I just want to leave you with a couple of words our son said that we didn’t get. We didn’t hear him. We think these were red flags. Maybe some of you won’t miss them the next time you might hear them.

When Kevin started taking the medication, he said, “Do you know that depression is an illness and not just a sad feeling?” And I think we all know that it’s definitely a real illness and I guess we thought it was like taking an antibiotic—that he’d get better.

Another thing he said was, “I guess guys are just supposed to suck it up.” In our culture, we do give that signal. He also said, “So I’m supposed to take a pill the rest of my life to be happy?” I didn’t really have an answer, but now I know the answer is, “Yeah, maybe.” We wouldn’t tell someone on insulin to just stop taking the medication.

When Kevin died, we were stationed in Korea, and we blamed ourselves for not recognizing the serious warning signs that Kevin’s depression was a true medical illness and not just a sad feeling.

For years we had talked to our children about alcohol, drugs, sex, and even strangers, just about anything we could think of to keep our kids safe and healthy. But our ignorance thinking that all it took to fight depression was a prayer, a proper diet, exercise, and a good night’s sleep, kept us from getting Kevin the best medical care he needed.

People are our support mechanisms. People sustain us when things around our lives appear to be crumbling. People help others from committing suicide by intervening, taking action, and not worrying whether that person will be upset with them.

So, what can we do?

I believe the danger of not discussing and taking action is the real possibility that more lives will be lost. From our tragedies, my wife Carol, our daughter Melanie, and I have come to realize that in order to survive, we have to use our brokenness to reach out and to give others hope. It has given us direction and revealed enormous purpose for our lives.

We have pledged to use Kevin’s death to raise awareness in the military of the dangers of untreated depression, to remind our leaders about the real injuries of PTSD [post-traumatic stress disorder] and TBI [traumatic brain injury], and to shed light on mental health issues—some brought on by war and some brought on by natural occurrences that deserve our same level of attention.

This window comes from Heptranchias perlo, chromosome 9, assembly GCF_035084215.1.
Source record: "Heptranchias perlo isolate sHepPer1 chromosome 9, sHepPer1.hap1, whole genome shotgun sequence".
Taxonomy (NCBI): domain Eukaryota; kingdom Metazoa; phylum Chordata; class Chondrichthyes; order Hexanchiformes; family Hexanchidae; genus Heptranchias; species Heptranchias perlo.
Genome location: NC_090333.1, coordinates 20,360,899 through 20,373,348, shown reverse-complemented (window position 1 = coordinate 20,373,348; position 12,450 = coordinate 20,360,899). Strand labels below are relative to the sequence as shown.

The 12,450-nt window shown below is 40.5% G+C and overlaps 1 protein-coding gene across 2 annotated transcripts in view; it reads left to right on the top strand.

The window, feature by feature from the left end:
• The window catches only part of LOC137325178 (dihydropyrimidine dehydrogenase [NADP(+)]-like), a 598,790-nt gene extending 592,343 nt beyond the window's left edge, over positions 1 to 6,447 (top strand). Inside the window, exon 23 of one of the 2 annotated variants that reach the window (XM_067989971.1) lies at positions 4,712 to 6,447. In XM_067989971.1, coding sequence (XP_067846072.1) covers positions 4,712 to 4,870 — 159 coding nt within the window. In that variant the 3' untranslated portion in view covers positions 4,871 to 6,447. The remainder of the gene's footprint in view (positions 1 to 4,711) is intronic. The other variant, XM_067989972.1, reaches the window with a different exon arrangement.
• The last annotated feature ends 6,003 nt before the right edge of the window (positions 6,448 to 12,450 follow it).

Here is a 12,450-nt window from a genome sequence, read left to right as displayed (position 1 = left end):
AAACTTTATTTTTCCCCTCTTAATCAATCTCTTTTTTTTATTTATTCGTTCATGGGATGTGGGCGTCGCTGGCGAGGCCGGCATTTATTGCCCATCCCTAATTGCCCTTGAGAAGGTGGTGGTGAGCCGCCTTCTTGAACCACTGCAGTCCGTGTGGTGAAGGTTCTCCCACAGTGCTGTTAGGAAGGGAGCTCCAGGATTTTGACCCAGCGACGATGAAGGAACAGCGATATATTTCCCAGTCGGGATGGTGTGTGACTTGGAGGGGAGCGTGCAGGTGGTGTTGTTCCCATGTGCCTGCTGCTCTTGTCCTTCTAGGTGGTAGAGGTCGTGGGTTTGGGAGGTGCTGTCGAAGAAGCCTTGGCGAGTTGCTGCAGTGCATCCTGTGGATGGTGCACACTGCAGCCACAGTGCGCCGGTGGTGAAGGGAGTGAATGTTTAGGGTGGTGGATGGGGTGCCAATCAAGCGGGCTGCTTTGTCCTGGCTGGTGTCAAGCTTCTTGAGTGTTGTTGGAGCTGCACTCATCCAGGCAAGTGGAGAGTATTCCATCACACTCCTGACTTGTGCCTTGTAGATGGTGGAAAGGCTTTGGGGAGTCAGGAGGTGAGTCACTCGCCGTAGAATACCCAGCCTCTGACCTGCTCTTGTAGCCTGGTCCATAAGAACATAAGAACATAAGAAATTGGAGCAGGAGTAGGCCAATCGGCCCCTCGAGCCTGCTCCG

Carol Graham: As a mother losing two children, I feel it’s almost like a bipolar experience. When we lost Kevin, we felt like the biggest failures as parents, and when we lost Jeffrey, we were elevated to gold-star status. We’ve experienced the stigma, the shame, the guilt, along with the honor and respect that goes with a hero that dies saving his platoon.

We’re trying to find a balance in there and also trying to comfort the other military families going through the same things.

I have a master’s degree in counseling, but I did not know that suicide is the number two cause of death in college-age kids. What’s staggering to me is that’s the age of most of our soldiers. We were of course very broken when Kevin died, and we began setting up the programs for suicide prevention on college campuses. Connecting with survivors helped me not to feel so alone.

People would tell me their family members took their own lives. But out in the world they tell people their loved ones had heart attacks or were in car wrecks. It’s easier not to have to deal with the embarrassment and the shame and the judgment.

There are things we can do. We can ask the question—Mark and I didn’t know that, we didn’t know to ask. Maybe we’re scared to ask if we think someone is at risk for taking their own life. If you do suspect, care for them and stay with them.

Honestly, I think people’s legs break and their backs break and so psychologically they can break. I had a soldier tell me one time that he wished he’d just been burned all over or lost a limb because that would have been so much easier to explain than to try to explain the anxiety, fear, and suicidal thoughts that were going through his mind.

I just want to leave you with a couple of words our son said that we didn’t get. We didn’t hear him. We think these were red flags. Maybe some of you won’t miss them the next time you might hear them.

When Kevin started taking the medication, he said, “Do you know that depression is an illness and not just a sad feeling?” And I think we all know that it’s definitely a real illness and I guess we thought it was like taking an antibiotic—that he’d get better.

Another thing he said was, “I guess guys are just supposed to suck it up.” In our culture, we do give that signal. He also said, “So I’m supposed to take a pill the rest of my life to be happy?” I didn’t really have an answer, but now I know the answer is, “Yeah, maybe.” We wouldn’t tell someone on insulin to just stop taking the medication.

A resource locator is available to link veterans to medical centers and community-based outpatient clinics.